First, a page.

In our new Cinema 4D Particle Masterclass, R.P. da Costa goes beyond the basic particle tools available in Cinema 4D and discusses several workflow problems and solutions aimed at real life particle productions. He focuses on topics like inspiration, getting creative with emitters, particle layering strategies, and many x-Particles workflow tips.
The course (full details here) covers all the important thinking particle nodes as well as the importance of having a plan B plus an R&D mindset that is needed in simulation and particle work. Furthermore, a whole class covers troubleshooting certain problems that might occur during particle work. Finally, several scene breakdowns cover workflows and da Costa looks at scene risk assessment and other production tips.
With a membership at fxphd, you’ll get full access to this course along with all of our other over 150 courses. We have a great lineup of Cinema 4D courses, including the following:
“Math by Arrows” is an introduction to the mathematical concepts necessary to generate procedural organic growth inside Cinema 4D. The course visually explains some of the basic mathematical and algorithmic concepts of today’s computer graphics to give you the intuition of the concepts and help you understand what’s going on “under the hood”.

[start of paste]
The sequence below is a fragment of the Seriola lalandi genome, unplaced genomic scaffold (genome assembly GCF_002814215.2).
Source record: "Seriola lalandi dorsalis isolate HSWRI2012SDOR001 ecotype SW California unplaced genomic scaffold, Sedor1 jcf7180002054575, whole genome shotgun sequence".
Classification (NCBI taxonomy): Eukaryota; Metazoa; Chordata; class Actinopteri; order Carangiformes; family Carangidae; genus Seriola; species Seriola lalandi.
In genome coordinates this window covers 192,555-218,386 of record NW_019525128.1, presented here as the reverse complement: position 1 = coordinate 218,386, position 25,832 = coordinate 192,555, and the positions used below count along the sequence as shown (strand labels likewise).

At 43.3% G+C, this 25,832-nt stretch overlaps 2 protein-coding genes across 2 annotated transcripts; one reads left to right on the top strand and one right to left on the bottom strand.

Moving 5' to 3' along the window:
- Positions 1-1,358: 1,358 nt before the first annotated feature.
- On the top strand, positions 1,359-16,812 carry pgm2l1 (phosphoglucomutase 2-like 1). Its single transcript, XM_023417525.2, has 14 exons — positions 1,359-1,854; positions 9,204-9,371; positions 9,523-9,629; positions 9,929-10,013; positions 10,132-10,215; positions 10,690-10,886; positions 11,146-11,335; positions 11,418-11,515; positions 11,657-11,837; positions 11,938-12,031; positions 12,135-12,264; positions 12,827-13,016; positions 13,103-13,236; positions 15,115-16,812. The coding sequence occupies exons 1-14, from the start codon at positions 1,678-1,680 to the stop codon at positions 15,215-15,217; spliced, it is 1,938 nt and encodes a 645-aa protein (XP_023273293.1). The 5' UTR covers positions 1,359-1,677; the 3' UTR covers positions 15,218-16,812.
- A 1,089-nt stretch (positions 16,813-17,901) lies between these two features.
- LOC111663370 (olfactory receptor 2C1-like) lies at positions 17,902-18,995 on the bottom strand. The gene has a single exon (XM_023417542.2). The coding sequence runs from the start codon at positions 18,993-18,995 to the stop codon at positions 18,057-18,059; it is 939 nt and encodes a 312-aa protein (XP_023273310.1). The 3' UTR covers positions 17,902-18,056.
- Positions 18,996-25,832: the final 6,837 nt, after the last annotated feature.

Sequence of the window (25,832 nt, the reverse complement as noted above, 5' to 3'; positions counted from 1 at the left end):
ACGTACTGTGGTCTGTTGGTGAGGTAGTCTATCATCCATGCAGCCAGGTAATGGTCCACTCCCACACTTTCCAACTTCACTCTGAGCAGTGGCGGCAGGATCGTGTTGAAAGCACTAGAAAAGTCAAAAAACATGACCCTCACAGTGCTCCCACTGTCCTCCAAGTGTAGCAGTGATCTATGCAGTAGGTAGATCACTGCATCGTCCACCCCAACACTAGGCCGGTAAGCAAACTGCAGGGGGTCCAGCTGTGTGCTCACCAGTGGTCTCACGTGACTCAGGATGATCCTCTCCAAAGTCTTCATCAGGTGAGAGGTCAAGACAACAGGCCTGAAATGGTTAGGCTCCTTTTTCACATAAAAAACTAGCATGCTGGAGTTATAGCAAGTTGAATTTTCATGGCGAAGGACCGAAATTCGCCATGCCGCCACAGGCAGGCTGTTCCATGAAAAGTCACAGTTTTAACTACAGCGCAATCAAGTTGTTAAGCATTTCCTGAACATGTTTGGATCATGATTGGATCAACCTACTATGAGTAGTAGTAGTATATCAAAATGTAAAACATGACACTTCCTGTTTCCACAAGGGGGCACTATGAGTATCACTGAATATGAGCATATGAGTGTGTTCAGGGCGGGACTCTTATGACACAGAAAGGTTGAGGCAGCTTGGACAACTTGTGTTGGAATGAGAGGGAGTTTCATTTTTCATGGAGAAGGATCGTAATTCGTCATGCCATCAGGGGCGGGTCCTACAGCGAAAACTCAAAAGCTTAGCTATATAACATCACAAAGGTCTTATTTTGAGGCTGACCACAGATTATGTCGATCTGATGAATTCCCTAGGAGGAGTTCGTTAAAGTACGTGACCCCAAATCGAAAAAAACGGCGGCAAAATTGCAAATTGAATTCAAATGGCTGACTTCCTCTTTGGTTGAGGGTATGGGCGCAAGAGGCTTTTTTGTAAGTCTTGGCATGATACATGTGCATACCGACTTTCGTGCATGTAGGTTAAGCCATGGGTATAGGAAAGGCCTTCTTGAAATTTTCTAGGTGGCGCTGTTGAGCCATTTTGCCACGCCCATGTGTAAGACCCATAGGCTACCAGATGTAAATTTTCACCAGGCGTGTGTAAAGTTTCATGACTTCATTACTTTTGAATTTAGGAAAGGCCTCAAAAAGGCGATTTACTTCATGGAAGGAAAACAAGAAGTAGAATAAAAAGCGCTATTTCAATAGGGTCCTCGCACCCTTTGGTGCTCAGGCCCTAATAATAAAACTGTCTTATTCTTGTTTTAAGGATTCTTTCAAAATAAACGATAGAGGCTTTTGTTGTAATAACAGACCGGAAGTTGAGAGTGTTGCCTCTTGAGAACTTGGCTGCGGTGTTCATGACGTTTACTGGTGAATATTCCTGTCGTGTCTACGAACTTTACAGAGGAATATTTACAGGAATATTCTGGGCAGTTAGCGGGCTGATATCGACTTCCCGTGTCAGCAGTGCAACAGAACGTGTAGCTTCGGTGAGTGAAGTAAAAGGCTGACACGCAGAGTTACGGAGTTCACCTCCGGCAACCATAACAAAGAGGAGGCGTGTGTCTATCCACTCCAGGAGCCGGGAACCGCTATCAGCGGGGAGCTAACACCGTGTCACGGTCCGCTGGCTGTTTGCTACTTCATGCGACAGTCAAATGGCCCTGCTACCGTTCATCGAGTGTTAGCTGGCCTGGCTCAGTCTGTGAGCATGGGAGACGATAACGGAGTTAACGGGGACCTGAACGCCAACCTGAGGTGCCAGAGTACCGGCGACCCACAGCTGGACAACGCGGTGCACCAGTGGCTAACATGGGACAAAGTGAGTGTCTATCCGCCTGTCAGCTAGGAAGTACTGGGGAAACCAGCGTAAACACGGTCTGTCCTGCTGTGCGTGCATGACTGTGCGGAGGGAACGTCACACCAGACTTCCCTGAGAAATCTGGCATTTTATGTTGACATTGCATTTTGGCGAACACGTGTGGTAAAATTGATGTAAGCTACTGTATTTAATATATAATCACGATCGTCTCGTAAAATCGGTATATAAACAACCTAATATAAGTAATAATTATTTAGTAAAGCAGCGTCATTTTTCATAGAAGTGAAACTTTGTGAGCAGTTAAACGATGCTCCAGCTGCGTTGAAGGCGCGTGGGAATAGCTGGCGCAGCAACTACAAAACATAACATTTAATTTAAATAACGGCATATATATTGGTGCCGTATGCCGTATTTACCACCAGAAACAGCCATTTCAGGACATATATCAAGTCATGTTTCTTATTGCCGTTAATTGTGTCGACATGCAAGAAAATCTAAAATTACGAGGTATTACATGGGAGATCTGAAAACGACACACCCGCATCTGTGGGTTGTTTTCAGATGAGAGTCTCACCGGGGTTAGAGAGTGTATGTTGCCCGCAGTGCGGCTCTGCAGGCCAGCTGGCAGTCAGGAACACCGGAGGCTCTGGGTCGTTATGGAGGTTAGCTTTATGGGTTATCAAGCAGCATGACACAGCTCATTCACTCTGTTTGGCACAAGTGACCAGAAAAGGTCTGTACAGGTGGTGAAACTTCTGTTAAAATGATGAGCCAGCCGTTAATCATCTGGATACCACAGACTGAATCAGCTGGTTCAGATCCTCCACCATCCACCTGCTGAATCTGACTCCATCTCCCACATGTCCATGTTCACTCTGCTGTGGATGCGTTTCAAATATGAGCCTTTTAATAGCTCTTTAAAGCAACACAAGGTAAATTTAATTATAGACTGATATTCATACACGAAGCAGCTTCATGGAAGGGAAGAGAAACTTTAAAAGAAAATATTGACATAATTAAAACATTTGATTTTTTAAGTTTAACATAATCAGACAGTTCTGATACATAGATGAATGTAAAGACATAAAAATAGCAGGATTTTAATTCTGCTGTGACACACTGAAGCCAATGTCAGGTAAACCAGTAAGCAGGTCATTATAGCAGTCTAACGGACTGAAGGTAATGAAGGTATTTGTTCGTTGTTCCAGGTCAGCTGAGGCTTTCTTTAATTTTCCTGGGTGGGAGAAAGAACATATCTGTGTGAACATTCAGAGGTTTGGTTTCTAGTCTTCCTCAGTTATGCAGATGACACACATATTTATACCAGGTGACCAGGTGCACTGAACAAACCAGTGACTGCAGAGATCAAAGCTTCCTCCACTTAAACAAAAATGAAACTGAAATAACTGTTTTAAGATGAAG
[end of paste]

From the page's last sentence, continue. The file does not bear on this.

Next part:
This course demonstrates all the fundamentals about working with the Arnold Render Engine inside C4D. It looks at several technical and creative aspects of shading, lighting and rendering with Arnold. At the end of this course you should feel comfortable taking on any project with Cinema 4D and the Arnold render engine.
Tim Clapham explores techniques that will enhance your productivity and streamline your workflow. The course consists of several mini-project based classes, covering a huge variety of techniques including general workflow tips, animation, xpresso, lighting and rendering, you will learn from real world principles that will offer practical solutions to your every day production work.
Michael Auerswald looks at Python features from both an artist’s and a TD’s point of view, using hands-on examples. Those that will make use of the Python Generator object, Python effectors, Xpresso nodes and Expression Editor. We’ll also look at more advanced topics like writing your own plugins. Once you get used to writing your own scripts, you will be able to build your own tools, automate those annoying repetitive tasks and simply make your work much more productive.
Tony Copolillo uses Procedural Textures, Blending Modes, Folder Groups and Layer Masks to recreate some real-world textures without using any pixel-based imagery such as scanned images or photographs. All the textures created are generated from within Cinema 4D off-the-shelf without the use of expensive third party plug-ins.